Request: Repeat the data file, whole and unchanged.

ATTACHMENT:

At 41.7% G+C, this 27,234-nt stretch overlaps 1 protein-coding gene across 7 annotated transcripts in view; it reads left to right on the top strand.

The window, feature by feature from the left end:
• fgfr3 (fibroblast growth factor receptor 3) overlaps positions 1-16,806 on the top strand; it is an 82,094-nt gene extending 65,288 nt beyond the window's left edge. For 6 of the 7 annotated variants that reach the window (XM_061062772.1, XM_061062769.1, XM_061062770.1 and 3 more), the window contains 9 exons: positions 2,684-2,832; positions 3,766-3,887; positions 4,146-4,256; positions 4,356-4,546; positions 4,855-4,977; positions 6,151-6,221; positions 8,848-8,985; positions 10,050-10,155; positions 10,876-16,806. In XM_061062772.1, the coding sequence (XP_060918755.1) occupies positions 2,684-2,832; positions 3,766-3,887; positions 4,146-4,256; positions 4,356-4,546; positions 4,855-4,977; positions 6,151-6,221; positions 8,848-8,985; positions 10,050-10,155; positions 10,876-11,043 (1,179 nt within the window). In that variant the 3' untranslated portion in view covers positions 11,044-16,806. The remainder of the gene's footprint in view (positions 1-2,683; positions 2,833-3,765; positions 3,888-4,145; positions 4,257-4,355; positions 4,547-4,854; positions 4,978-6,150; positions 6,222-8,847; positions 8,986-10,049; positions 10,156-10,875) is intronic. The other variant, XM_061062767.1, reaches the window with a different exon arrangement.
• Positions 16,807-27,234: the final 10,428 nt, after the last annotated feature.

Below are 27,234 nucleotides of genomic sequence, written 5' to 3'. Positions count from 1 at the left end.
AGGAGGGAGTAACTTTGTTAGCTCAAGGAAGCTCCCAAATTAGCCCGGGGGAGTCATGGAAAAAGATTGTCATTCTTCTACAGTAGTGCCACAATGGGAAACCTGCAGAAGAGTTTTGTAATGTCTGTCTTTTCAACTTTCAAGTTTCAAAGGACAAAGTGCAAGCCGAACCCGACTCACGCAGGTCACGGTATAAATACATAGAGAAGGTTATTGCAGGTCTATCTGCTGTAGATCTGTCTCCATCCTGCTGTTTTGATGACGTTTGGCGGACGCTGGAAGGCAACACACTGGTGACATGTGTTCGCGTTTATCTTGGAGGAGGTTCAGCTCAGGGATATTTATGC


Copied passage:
At 41.7% G+C, this 27,234-nt stretch overlaps 1 protein-coding gene across 7 annotated transcripts in view; it reads left to right on the top strand.

The window, feature by feature from the left end:
• fgfr3 (fibroblast growth factor receptor 3) overlaps positions 1-16,806 on the top strand; it is an 82,094-nt gene extending 65,288 nt beyond the window's left edge. For 6 of the 7 annotated variants that reach the window (XM_061062772.1, XM_061062769.1, XM_061062770.1 and 3 more), the window contains 9 exons: positions 2,684-2,832; positions 3,766-3,887; positions 4,146-4,256; positions 4,356-4,546; positions 4,855-4,977; positions 6,151-6,221; positions 8,848-8,985; positions 10,050-10,155; positions 10,876-16,806. In XM_061062772.1, the coding sequence (XP_060918755.1) occupies positions 2,684-2,832; positions 3,766-3,887; positions 4,146-4,256; positions 4,356-4,546; positions 4,855-4,977; positions 6,151-6,221; positions 8,848-8,985; positions 10,050-10,155; positions 10,876-11,043 (1,179 nt within the window). In that variant the 3' untranslated portion in view covers positions 11,044-16,806. The remainder of the gene's footprint in view (positions 1-2,683; positions 2,833-3,765; positions 3,888-4,145; positions 4,257-4,355; positions 4,547-4,854; positions 4,978-6,150; positions 6,222-8,847; positions 8,986-10,049; positions 10,156-10,875) is intronic. The other variant, XM_061062767.1, reaches the window with a different exon arrangement.
• Positions 16,807-27,234: the final 10,428 nt, after the last annotated feature.

Below are 27,234 nucleotides of genomic sequence, written 5' to 3'. Positions count from 1 at the left end.
AGGAGGGAGTAACTTTGTTAGCTCAAGGAAGCTCCCAAATTAGCCCGGGGGAGTCATGGAAAAAGATTGTCATTCTTCTACAGTAGTGCCACAATGGGAAACCTGCAGAAGAGTTTTGTAATGTCTGTCTTTTCAACTTTCAAGTTTCAAAGGACAAAGTGCAAGCCGAACCCGACTCACGCAGGTCACGGTATAAATACATAGAGAAGGTTATTGCAGGTCTATCTGCTGTAGATCTGTCTCCATCCTGCTGTTTTGATGACGTTTGGCGGACGCTGGAAGGCAACACACTGGTGACATGTGTTCGCGTTTATCTTGGAGGAGGTTCAGCTCAGGGATATTTATGC